Finding a spot with adequate protection from the elements and access to water can also make a big difference in raising a healthy hive. If you don’t live near a creek or pond, a birdbath or small tub of water placed about 20 feet from the hive should provide bees with adequate amounts of liquid. If placing your hive in an area with little protection from the elements, plants or even a piece of fabric on the sides and/or above your hive can protect it from high winds and extreme heat. Hives do need some access to sun, however, so don’t keep your bees completely in the dark!

Finally, it is a good idea to consider with whom you are sharing your space before installing a hive. Speaking to roommates, landlords, and/or neighbors can help you avoid future confrontation and difficulties if any of your co-habitators happen to not be down with these backyard fuzzy buzzers.

Step 3: You’ve checked in with your neighbors, know the local regulations, and are having some serious honey cravings. So now what?

 Now we finally get to the good stuff and you get to start setting up your bees!

 Picking a Hive

Before ordering your bees, make sure you have an adequate home for them. Hives can either be built or bought depending on your time availability and budget. If you are looking to harvest honey and are fairly new to beekeeping, we suggest the tried and true langstroth hive (see image below) or a top bar hive.

Keep in mind that hives come in all shapes and sizes however, so if you are unsure of what hive you need to suit your needs, check out this great resource from beethinking.com to help you find the hive that is best for you.

 Selecting Bees

Next up is selecting what kind of bees you want to keep. While there are many options for beginner beekeepers, Russian and Italian bees are a great place to start as they tend to be more docile breeds. Russian bees in particular are a good option as, in addition to being calmer than other varieties, they are also resistant to many common pests. Depending on where you live, however, some bees may be better suited than others, so don’t be shy about asking around for suggestions.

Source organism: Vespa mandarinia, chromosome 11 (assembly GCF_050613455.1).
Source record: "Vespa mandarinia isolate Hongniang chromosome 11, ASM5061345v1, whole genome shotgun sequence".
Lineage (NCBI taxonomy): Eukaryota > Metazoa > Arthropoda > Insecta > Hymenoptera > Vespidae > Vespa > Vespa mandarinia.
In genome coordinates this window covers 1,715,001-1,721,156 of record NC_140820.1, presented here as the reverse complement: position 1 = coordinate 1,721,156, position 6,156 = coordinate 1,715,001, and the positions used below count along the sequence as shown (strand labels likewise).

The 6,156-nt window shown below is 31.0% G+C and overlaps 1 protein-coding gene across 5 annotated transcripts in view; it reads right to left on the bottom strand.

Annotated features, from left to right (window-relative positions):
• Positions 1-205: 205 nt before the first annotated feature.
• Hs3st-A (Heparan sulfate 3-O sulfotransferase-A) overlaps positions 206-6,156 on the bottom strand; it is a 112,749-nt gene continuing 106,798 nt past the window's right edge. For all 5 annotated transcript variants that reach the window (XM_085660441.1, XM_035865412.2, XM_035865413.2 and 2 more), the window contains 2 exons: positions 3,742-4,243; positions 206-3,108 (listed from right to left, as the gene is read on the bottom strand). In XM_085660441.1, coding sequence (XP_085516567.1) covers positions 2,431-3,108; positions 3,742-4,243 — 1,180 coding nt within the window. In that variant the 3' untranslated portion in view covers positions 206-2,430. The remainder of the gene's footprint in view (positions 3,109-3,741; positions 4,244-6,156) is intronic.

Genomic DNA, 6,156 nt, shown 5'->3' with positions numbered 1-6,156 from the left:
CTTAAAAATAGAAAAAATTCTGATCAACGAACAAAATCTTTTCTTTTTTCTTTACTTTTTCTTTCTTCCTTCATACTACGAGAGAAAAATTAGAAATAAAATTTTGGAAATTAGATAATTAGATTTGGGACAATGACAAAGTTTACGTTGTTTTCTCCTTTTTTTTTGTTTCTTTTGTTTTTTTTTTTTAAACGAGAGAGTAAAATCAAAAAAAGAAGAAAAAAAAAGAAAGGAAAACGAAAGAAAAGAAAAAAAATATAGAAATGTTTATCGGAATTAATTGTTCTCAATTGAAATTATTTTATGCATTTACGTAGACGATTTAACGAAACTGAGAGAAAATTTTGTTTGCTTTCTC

Receiving Your Bees

The two options for purchasing your bees are to either buy a nucleus (nuc) colony or purchase your bees as a package. Nuc colonies are those which have already started their community (the queen has been accepted and is laying eggs) and come on a frame, or frames, that can be simply slipped into your langstroth hive.

Package colonies, on the other hand, are just that: a package of bees that haven’t quite started building their colony yet. These bees will come in a cage or box rather than on a frame and are poured into the new hive. The queen will need to be kept in her box within the hive while the colony gets adjusted and settles in, but after a few days, the queen can be released from her box to resume laying eggs.

If a local supplier in your hood sells bees, we recommend this option as picking your hive up in person means less stress on the bees and an added bonus of saving you shipping and handling. If this is not a possibility, however, never fear! The U.S. postal service will actually ship your brood for you and call you when it’s time to pick them up.

So that’s it! You did it! Unfortunately, you will probably not get very much honey from your colony in the first year. In the meantime, enjoy getting to know your fuzzy little buzzers until next season and take pride in the fact that you are helping your community’s ecosystem thrive.

Berit Nelsen Database & Research Specialist

Berit is an east coast transplant who has been living in Boulder, Colorado since 2010. Berit has dual BSc degrees in Development Sociology and Communications from Cornell University as well as an MA in Social Development and... More